Prague (part 2: a cold in the cold)


I had thought I would feel better after the previous night’s food tour. Wrong. I woke up feeling awful, with a lingering sore throat and an added “head feels like it weighs a hundred pounds.” After breakfast as late as we could go, I went back to bed and basically slept until about 3pm. Virginia was awesome and waited for me, and thankfully I felt a lot better after several hours of sleep.

We finally left the hotel and took the tram to Old Town. Taking advantage of the Taste of Prague guide book, we decided on a late lunch at Sisters, having an open-faced sandwich and coffee. At the time, it was just enough food to keep going, so we walked over to the Convent of St. Agnes (accessible via Prague Card) and looked at an extremely focused collection of medieval art focused on Christ and the Madonna. While interesting, it can be a little overwhelming and repetitive, so we finished walking through and left.

Truth in advertising.

Next stop: Onesip Coffee and a great double espresso. We took our drinks outside to a bench opposite La Degustation to figure out what we could do next. We realized we were hungry again, so we went to Nase Maso, the butcher shop from the tour. I ordered a burger (sadly, the dry-aged version was long gone), Virginia got a meatloaf sandwich, and we had small glasses of wine. A table opened up just as I paid and we soon had our food and drink. Honestly, I could eat there every day — it was delicious and inexpensive (under $20 for everything), and everyone behind the counter was really nice.

From there, we walked along Revolucni and then on Na Prikope back toward our home base. We stopped in Hamley’s Toy Store on Na Prikope, finding much that was familiar: Star Wars, Lego, Melissa & Doug, etc. After leaving Hamley’s, we walked to Wenceslas Square back into New Town.

Before retiring for the night, we stopped at IF Cafe (which we’d walked past a few times already). I had a pistachio cream cake and flat white, and Virginia enjoyed a chocolate/raspberry/vanilla cake and red wine. And then to bed to try and shake this cold.


Unfortunately, that was not to be. I woke up still unwell, though not nearly as bad as the previous day. We slept in and then returned to IF Cafe for breakfast (a ham/cheese omelette for Virginia, and ham and eggs for me, with coffee all around).

Feeling fortified, we took the tram up to Malostranska, the closest stop to Prague Castle. Prague Castle itself is a walled complex, with palaces, churches, and homes. It’s also the current residence of the President of Czechia, so much of it is devoted to government.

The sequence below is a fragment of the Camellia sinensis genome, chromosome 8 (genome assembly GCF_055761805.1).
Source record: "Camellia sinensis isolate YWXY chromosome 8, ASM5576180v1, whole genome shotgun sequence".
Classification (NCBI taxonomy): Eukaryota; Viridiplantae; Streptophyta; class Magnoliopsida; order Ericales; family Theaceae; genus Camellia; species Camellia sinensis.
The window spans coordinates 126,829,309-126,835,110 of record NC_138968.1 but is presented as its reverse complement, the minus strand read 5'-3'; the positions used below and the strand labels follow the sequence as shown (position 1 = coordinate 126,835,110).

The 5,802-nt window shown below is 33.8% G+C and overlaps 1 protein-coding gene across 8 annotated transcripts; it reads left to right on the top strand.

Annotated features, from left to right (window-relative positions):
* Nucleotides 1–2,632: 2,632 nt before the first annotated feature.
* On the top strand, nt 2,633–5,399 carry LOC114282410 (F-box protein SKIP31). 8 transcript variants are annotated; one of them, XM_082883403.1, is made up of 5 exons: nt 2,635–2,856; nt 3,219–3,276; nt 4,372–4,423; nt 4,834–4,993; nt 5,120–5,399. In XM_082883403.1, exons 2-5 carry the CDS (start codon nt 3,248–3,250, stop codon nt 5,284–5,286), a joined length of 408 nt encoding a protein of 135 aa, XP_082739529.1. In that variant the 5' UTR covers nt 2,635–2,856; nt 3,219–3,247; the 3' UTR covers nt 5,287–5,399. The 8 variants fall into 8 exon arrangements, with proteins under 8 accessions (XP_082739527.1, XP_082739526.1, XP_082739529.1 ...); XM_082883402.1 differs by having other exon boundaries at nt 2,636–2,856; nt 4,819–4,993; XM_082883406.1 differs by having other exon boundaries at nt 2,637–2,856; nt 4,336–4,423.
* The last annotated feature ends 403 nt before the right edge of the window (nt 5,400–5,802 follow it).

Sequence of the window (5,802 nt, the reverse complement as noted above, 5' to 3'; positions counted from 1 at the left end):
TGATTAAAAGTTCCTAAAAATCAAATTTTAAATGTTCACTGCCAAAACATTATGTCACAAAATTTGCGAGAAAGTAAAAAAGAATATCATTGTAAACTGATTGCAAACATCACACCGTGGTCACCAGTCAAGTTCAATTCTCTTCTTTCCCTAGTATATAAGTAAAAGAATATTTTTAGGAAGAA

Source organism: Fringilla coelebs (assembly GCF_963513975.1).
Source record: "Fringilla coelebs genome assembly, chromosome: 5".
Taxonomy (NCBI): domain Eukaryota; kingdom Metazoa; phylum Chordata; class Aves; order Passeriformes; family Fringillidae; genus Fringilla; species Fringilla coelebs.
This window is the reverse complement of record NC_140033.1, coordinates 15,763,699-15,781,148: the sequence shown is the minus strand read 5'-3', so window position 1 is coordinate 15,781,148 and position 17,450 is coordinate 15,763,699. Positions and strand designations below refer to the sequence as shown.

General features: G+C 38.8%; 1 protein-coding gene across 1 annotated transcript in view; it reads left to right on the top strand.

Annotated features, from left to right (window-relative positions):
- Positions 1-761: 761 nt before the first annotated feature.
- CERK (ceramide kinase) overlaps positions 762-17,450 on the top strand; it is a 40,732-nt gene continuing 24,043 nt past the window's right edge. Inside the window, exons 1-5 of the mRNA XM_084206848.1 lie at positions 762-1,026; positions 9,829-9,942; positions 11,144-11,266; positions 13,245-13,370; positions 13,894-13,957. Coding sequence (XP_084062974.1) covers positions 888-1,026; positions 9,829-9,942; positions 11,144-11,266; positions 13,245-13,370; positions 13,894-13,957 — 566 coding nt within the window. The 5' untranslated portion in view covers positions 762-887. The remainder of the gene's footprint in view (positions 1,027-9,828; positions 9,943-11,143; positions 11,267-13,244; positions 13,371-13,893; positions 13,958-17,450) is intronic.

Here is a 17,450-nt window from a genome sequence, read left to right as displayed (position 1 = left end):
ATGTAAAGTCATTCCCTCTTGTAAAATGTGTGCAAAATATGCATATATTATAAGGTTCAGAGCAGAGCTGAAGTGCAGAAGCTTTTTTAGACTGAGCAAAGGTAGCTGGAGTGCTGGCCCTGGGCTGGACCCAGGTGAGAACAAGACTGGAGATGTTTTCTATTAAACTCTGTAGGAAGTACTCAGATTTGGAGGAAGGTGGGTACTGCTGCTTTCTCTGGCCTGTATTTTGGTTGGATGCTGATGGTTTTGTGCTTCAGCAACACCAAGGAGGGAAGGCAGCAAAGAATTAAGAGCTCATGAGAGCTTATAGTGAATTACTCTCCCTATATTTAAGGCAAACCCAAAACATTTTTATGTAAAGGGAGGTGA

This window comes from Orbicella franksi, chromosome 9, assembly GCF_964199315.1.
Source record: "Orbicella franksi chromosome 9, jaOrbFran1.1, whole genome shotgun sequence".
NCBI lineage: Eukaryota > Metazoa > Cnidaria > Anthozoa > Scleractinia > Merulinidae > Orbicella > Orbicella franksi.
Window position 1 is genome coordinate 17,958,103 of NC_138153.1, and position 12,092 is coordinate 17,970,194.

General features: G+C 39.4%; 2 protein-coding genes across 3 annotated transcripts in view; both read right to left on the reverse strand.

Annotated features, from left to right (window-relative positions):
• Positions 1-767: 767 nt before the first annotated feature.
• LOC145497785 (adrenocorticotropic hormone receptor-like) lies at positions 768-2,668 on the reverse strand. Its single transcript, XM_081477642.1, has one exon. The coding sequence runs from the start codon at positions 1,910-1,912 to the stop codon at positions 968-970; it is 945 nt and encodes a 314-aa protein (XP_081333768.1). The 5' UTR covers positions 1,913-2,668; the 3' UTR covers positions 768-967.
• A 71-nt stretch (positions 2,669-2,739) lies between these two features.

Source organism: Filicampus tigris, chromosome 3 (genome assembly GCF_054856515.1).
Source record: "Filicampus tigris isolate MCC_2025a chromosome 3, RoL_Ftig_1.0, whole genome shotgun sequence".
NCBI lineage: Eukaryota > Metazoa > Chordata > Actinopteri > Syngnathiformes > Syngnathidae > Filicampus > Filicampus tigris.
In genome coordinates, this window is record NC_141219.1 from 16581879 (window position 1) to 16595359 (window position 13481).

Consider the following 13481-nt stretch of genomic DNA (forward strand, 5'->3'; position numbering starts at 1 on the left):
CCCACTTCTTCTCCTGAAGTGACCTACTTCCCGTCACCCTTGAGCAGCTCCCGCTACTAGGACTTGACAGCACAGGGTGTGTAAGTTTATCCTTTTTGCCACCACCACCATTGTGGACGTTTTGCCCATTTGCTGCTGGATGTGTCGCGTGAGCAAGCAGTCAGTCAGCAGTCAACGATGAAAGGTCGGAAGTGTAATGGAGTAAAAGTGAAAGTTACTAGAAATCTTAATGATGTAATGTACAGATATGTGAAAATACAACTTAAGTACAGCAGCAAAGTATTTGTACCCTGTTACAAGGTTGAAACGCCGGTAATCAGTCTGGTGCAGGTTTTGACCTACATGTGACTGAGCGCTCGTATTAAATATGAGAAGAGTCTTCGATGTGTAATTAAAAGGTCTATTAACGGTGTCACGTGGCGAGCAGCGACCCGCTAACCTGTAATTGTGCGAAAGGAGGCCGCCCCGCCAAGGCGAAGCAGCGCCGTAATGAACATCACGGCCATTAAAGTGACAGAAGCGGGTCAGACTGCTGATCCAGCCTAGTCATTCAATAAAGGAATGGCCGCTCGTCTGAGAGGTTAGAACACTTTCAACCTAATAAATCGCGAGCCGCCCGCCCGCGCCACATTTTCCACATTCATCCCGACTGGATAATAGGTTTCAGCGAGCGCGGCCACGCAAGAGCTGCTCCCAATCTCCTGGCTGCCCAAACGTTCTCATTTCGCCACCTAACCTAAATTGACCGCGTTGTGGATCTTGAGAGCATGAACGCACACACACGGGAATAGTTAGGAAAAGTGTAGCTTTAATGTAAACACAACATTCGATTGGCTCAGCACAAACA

From outside, St. Vitus’ Cathedral is the most prominent landmark, but there’s a number of places to go. Our Prague Card got us into St. Vitus’, the Old Royal Palace, and the Golden Lane. The last is a series of cottages that housed the people who worked in the castle. Franz Kafka also lived there for a year during World War I.

A colorful row along the way.

By the time we left, it was time for a coffee break. The Taste of Prague book guided us to Super Tramp Coffee, a small place tucked away in a nondescript building courtyard. It was perfect for us to rest — great coffee, small snacks, and excellent music from the turntable. We spent maybe 45 minutes there reading and refreshing.

That gave us the energy to go to one more place that afternoon. We decided to go way out of our way and walk past the Dancing House building to Vysehrad Fortress, defying the unpleasant weather. Google Maps took us the long way around the back of the hill on which the fortress rests, but we managed to finally reach the gate at the top. We stopped by the rotunda of St. Martin, which dates to the 11th century, and walked past the cemetery and Church of St. Peter and Paul before turning around and heading back to the hotel to rest.

That night was the first of our two fancy dinners, and the one that mandated more formal attire (i.e. a sportcoat). Alcron is old school — its tiny dining room has a distinctly art deco aesthetic and transports you back into the 1930s. Its food is similarly classic, with just a few peeks of more modern cuisine on the menu.

One of the many wines we had.

Alcron offers a set menu, but you decide how many courses you’ll have. Virginia ended up on three, while I went up to four. We had:

  • Lobster bisque with sweet corn and poached egg yolk
  • Pigeon breast and leg with sour cherries and cocoa beans
  • Cold and hot textures of Valrhona chocolate
  • Smoked duck breast, home made sausage and pumpkin jam
  • Hay baked carrots, burnt butter and Prague ham
  • Beef fillet and oyster blade mushrooms, chard and miso essence
  • Selection of cheeses

All of this was paired with a variety of wines from all over Europe, and presented by an amazing staff. I also got to spend plenty of time watching the table next to us: two American couples visiting, with one of the two gentlemen ordering the beef fillet three times in a row (it was outstanding, but I prefer more variety).

We left completely stuffed and ready to collapse, which we did as soon as we returned to the hotel.

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